Finding a need for community condemnation and to isolate him from society, Kenai Superior Court Judge Anna Moran on Monday sentenced Demarqus Green to 40 years in prison for second-degree murder. Last May, a Homer jury found Green, 23, of Anchorage, guilty in the shooting death of Demian Sagerser, then 40, on July 7, 2012. The jury also convicted him of tampering with physical evidence.
Moran also suspended 15 years of Green’s sentence, giving him 25 years of actual prison time. With time off with good behavior, Green could serve as little as 17 years.
“This is a difficult case. Many lives were changed,” Moran said.
Sagerser’s parents lost their only son, Moran noted. Green’s daughter won’t know her father until she is much older.
Sagerser’s mother, Marjorie Bantz, and Green’s father, Freddy Green, both attended the hearing. Neither made a statement.
Green had claimed self-defense. At his trial, he said when he went to buy marijuana from Sagerser at Sagerser’s Stariski Creek cabin north of Anchor Point, Sagerser pulled a 1-inch utility knife on him. Green shot Sagerser twice, once in the back and once in the left-hand side.
To discount the self-defense, the jury had to disprove several factors, such as that Green had a duty to retreat or that the force used wasn’t needed to protect himself. Kenai District Attorney Scot Leaders asserted that Green was involved in a felony drug transaction and that Green robbed Sagerser of pot and cash. Under Alaska law, a defendant cannot claim self defense if involved in a felony drug deal. Green claimed he had only intended to buy a half-ounce of marijuana, less than a felony amount.
The jury rejected the state’s theory that Green intended to kill Sagerser, and found him not guilty of first-degree murder. It also found him not guilty of robbery.
“This is a drug deal gone wrong. What kind of drug deal? It’s unclear,” Moran said in her sentencing remarks. “No one really knows what happened that fateful afternoon except Mr. Sagerser and Mr. Green who sits before me.”
At the sentencing, Green apologized to Sagerser’s family.
“I’m really sorry for everything they’re going through. My family is going through a lot,” he said. “It’s kind of easy to see everyone as evil and a bad guy.”
Green admitted that he initially lied to investigators, but said everything he said in court was true. He said what happened in Sagerser’s cabin was “it escalated not on the price of drugs, but on me bringing a phone into his residence.”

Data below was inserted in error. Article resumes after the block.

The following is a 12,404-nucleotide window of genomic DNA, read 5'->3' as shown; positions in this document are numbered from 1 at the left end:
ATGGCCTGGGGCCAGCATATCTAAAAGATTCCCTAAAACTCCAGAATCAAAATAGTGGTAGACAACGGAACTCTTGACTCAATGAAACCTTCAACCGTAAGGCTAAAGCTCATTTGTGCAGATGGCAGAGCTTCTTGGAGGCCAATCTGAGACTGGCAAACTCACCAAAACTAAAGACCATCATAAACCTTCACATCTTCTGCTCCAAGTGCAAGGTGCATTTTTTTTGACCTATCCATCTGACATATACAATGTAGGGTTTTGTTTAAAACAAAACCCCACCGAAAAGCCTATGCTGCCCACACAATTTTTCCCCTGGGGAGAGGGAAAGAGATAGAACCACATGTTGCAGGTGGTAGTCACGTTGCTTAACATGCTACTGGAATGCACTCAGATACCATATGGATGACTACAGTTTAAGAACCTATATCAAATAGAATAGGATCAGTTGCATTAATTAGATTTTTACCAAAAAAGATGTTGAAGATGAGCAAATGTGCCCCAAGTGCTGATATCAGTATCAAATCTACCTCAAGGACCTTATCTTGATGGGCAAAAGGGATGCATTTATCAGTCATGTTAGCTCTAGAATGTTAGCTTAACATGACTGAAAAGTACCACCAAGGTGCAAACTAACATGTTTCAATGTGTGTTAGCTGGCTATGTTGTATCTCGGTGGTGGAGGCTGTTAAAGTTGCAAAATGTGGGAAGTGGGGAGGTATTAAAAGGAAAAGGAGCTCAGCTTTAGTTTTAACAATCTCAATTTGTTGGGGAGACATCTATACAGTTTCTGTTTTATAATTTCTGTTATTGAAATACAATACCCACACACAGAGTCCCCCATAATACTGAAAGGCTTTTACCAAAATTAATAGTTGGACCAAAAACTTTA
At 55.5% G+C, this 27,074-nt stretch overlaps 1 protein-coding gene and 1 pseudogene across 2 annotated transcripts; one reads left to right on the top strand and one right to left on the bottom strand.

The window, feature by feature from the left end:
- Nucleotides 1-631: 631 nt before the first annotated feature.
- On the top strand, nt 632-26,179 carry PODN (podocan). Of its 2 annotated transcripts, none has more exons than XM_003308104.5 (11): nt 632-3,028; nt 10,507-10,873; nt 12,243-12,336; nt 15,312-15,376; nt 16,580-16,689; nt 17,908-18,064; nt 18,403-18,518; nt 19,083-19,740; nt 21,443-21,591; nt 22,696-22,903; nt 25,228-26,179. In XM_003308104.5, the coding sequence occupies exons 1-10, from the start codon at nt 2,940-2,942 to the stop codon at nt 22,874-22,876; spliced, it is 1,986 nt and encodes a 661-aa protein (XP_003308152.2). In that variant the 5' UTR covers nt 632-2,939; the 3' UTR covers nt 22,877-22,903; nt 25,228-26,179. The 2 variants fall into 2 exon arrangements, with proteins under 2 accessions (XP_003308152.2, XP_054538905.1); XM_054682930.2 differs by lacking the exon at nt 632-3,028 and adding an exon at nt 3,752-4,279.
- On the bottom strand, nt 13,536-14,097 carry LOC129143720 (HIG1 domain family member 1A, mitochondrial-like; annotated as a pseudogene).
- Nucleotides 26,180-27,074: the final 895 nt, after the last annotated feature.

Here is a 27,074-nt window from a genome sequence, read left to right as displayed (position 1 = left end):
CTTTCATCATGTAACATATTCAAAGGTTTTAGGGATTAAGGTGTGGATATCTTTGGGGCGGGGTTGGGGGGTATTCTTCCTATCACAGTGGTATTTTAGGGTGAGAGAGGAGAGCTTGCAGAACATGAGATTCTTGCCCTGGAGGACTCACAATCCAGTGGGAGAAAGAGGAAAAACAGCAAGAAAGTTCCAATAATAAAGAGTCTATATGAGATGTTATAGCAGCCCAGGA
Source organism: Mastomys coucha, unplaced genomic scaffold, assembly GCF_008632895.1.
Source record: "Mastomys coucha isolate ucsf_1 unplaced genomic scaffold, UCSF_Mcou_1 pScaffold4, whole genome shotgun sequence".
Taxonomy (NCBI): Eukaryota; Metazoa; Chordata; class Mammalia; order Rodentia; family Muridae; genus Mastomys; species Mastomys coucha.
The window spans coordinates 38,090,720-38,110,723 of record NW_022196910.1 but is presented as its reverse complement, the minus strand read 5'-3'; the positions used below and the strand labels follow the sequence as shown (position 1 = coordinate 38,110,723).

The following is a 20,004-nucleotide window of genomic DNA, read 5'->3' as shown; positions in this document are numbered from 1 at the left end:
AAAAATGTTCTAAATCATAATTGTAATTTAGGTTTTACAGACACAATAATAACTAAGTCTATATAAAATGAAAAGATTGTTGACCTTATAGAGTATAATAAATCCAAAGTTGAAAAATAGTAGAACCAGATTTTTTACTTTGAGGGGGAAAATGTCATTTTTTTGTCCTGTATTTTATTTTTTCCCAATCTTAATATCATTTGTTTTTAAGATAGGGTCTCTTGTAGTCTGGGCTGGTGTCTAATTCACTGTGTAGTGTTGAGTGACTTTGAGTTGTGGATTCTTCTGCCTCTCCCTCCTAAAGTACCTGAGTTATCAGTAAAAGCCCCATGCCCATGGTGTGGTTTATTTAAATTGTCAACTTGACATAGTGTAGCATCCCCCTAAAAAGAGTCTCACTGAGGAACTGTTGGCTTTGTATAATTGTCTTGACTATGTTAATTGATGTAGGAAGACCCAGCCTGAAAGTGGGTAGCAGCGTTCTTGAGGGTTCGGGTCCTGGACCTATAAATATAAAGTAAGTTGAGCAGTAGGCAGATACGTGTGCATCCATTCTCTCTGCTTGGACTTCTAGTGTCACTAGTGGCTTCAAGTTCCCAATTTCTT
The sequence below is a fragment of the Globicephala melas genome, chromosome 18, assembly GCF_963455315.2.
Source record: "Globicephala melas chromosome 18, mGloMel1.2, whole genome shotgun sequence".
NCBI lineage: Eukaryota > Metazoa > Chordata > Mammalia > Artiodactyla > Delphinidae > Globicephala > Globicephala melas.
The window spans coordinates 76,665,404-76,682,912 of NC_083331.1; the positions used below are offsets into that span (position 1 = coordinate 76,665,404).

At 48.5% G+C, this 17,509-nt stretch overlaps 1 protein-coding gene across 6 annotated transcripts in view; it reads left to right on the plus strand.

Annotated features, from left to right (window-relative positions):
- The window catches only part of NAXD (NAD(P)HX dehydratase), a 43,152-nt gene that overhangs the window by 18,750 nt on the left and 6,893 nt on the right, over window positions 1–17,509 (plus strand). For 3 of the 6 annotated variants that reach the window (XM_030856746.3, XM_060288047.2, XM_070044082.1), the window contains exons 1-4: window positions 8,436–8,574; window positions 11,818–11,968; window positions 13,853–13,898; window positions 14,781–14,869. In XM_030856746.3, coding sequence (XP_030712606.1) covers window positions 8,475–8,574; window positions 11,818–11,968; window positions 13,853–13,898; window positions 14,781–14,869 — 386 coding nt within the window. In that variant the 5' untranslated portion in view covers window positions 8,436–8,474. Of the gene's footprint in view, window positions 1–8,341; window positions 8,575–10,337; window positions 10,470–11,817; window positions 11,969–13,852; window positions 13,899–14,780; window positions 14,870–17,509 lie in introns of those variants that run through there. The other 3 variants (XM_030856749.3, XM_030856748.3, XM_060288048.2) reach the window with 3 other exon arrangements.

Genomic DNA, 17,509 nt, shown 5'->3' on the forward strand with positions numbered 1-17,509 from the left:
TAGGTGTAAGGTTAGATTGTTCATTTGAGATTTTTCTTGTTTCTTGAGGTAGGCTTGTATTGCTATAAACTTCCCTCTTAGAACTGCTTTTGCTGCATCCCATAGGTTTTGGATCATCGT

Leaders had asked for a harsher sentence above the presumptive range of 20 to 30 years, arguing for 55 years with 15 suspended. Green’s attorney, Adam Franklin, asked for 15 years of active time.
“Mr. Green was not your typical offender and this was not your typical offense,” Franklin said.
In making her sentence, Moran said she was conflicted by the case.
“So who is Demarqus Green? A young man who acted too quickly to pull a gun in a drug transaction or a man who committed a cold-blooded murder? I don’t know,” she said.
Moran said she wanted to believe Green had a chance at rehabilitation, but she kept coming back to the facts of the case — that instead of calling 911 after the shooting, Green drove away and didn’t show any remorse or emotion. She also noted that while in custody Green had been written up for 10 infractions, been in five fights and was caught trying to roll up a magazine to use as a weapon.
In her sentence, Moran also imposed other conditions, including that Green be on probation for 10 years after his release, that he submit to DNA testing, that he notify the court of any vehicles he purchases, and that he not have concealed weapons or live in a home with concealed weapons. Green also was ordered to pay restitution at an amount to be decided.
Michael Armstrong can be reached at firstname.lastname@example.org.